SI Units Explained


Posted on 2nd April 2019

In our previous article ‘What is Metrology?’, we explained what metrology is, alongside its origin, evolution and the impact it has on our day-to-day lives.

We also briefly described the defined International Systems of Units (SI for short). In this article, we will describe what the SI units are and what they entail.

What are the SI Units?

In a nutshell, the SI units are a recognised and agreed system of measurements which are adhered to around the world. The SI units are also commonly known as the metric system of measurements and are easily comparable in different countries.

The SI units are made up of seven individual types of measurement:

  • Kilogram (kg) – the unit measurement for mass
  • Metre (m) – the unit of measurement for length
  • Second (s) – the unit of measurement for time
  • Ampere (A) – the unit of measurement of electric current
  • Kelvin (K) – the unit of measurement for thermodynamic temperature
  • Mole (mol) – the unit of measurement for substance
  • Candela (cd) – the unit of measurement for luminous intensity

The above measurements are known as the base units. The base units go further to define a further 22 derived units. For example, Celsius temperature is derived from the Kelvin base unit and acceleration is derived from the second time base unit.

Standardising these units of measurement keeps them accurate and consistent for those countries who use them across the globe. They also secure an individual’s confidence when using measurements daily. For example, when we measure the ingredients for our favourite cake recipe, we rely upon the assumption that the stated measurements are correct.

How were the SI Units Defined?

On May 20, 1875, the International Bureau of Weights and Measures (BIPM) was established by the Metre Convention in France following the signing off on the metre standard. The BIPM is an organisation who act as one body on behalf of 59 member states in relation to measurements and metrology. It wasn’t until 1960 that the SI units were established by the BIPM to cover the different units of measurement.

How do the SI Units Affect Metrology?

The SI units form a fundamental part of metrology and its practices. Without the definitions that the SI units provide, we simply would not be able to accurately measure the equipment we are tasked with. Simply put, metrology would not function without the defined units. As a calibration laboratory within the traceability chain, we follow the procedures associated with metrology and the SI units to measure various equipment types with the highest standard of accuracy. The same applies when redefinitions to the SI units occur.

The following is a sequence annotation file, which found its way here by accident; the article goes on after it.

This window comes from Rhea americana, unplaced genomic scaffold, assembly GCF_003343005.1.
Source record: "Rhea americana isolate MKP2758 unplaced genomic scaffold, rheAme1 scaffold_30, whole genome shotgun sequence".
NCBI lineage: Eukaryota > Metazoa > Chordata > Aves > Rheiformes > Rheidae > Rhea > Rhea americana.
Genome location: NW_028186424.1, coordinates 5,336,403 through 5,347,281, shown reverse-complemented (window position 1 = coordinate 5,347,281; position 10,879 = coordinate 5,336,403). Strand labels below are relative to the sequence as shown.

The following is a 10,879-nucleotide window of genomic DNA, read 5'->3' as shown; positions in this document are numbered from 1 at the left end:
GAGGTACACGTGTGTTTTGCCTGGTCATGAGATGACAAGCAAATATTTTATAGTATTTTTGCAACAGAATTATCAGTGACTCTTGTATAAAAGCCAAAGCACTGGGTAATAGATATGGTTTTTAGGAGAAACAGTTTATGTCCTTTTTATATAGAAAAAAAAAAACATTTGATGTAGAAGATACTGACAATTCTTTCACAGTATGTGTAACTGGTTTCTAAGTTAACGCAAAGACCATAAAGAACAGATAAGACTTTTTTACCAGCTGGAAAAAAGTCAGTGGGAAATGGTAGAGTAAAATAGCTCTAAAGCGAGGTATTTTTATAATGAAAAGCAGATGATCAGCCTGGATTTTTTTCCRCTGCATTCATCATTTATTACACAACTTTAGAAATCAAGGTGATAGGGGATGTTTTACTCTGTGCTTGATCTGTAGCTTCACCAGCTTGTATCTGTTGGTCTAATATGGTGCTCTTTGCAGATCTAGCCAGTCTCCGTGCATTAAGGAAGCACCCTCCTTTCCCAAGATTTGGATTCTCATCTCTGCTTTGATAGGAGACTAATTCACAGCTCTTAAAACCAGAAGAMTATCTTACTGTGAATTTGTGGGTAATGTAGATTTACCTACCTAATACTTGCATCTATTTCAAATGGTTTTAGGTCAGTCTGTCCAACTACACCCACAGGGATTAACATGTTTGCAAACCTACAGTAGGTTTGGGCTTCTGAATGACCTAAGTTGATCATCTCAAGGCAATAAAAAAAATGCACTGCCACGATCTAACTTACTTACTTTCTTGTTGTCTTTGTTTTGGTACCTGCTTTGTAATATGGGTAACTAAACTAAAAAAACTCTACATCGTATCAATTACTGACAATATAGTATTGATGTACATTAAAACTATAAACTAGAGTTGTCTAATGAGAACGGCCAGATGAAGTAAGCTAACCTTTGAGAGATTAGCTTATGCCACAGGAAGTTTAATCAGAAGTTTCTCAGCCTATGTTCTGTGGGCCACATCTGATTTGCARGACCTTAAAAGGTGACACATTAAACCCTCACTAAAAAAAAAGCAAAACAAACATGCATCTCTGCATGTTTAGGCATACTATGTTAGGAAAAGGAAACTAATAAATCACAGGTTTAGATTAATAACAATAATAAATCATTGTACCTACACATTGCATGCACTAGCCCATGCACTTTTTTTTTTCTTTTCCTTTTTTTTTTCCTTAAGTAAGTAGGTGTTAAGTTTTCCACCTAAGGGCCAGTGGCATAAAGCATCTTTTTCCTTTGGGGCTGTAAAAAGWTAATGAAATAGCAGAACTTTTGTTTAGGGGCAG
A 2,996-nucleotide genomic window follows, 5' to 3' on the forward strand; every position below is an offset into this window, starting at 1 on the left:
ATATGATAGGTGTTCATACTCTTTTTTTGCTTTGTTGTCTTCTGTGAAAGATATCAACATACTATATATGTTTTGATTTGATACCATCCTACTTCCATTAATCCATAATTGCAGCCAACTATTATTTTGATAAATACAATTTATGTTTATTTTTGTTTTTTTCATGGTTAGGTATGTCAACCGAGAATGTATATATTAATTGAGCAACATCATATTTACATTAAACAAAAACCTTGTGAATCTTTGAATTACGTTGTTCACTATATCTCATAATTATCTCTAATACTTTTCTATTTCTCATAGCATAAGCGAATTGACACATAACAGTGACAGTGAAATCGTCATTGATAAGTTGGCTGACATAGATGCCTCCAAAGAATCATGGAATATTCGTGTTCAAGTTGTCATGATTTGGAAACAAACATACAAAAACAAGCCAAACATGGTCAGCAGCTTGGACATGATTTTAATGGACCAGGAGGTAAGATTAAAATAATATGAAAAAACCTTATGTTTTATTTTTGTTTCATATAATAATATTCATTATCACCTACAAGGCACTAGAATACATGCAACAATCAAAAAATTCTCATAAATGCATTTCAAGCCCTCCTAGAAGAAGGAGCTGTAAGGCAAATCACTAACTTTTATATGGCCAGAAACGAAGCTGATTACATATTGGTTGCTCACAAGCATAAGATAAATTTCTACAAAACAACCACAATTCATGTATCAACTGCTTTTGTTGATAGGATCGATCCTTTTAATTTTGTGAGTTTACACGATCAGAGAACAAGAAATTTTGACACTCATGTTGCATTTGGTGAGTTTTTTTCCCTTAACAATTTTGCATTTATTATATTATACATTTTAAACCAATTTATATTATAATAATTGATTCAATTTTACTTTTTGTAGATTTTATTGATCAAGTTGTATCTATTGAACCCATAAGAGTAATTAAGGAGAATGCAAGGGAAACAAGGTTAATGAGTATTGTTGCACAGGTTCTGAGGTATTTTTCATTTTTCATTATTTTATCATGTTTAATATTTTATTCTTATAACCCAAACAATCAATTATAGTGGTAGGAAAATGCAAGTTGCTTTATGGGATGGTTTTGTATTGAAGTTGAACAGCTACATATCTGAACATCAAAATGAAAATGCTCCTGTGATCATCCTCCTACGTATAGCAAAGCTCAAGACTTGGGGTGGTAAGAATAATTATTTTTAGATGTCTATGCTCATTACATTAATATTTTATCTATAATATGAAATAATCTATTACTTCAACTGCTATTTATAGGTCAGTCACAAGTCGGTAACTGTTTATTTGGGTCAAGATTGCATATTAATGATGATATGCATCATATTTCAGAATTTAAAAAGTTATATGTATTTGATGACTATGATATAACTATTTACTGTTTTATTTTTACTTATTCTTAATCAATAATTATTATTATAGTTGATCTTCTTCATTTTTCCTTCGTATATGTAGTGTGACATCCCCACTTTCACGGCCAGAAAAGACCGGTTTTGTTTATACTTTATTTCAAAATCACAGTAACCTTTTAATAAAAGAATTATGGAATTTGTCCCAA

The SI Units – Redefined

Science is constantly evolving and being reimagined, which only emphasises the importance and demand for the most accurate results possible. Increasing the accuracy of measurements starts at the core units. The redefinition centres on the SI being defined in terms of constants of nature. Having them as constants will ensure the units will remain stable well into the future in anticipation for new technologies and advances in science.

Regarding the definition, the National Physical Laboratory states: ‘although these changes won’t be felt in everyday life, they represent a profound change of perspective.’

Essentially, the redefinition will ensure the measurements remain the same size as before, but the definitions will become more precise.

What Definitions are Changing?

  • The kilogram will be defined in terms of the Planck (h).
  • The ampere will be defined in terms of the elementary charge (e).
  • The kelvin will be defined in terms of the Boltzmann constant (k).
  • The mole will be defined in terms of the Avogadro constant (NA).

How will the 2019 Redefinition Affect CoMech?

Coinciding with World Metrology Day, from May 20, CoMech will be using the newly revised and constant measurement definitions within our procedures involving calibrations, repairs and maintenance for electrical equipment types.

The redefinition will also ensure our practices will remain unbeatably accurate for the years to come. As science and metrology are constantly evolving, so are the technologies and methods which are used. The SI units will remain to be a constant reference for all measurements we will be carrying out in the future so all our customers and suppliers can rest assured that our services will be as accurate as ever.

For more information regarding the SI units and their redefinition, follow the link to the National Physical Laboratory website here.

In the next instalment of our metrology articles, we will be exploring the reasons why metrology is used, while explaining how traceability and calibrations are used today.

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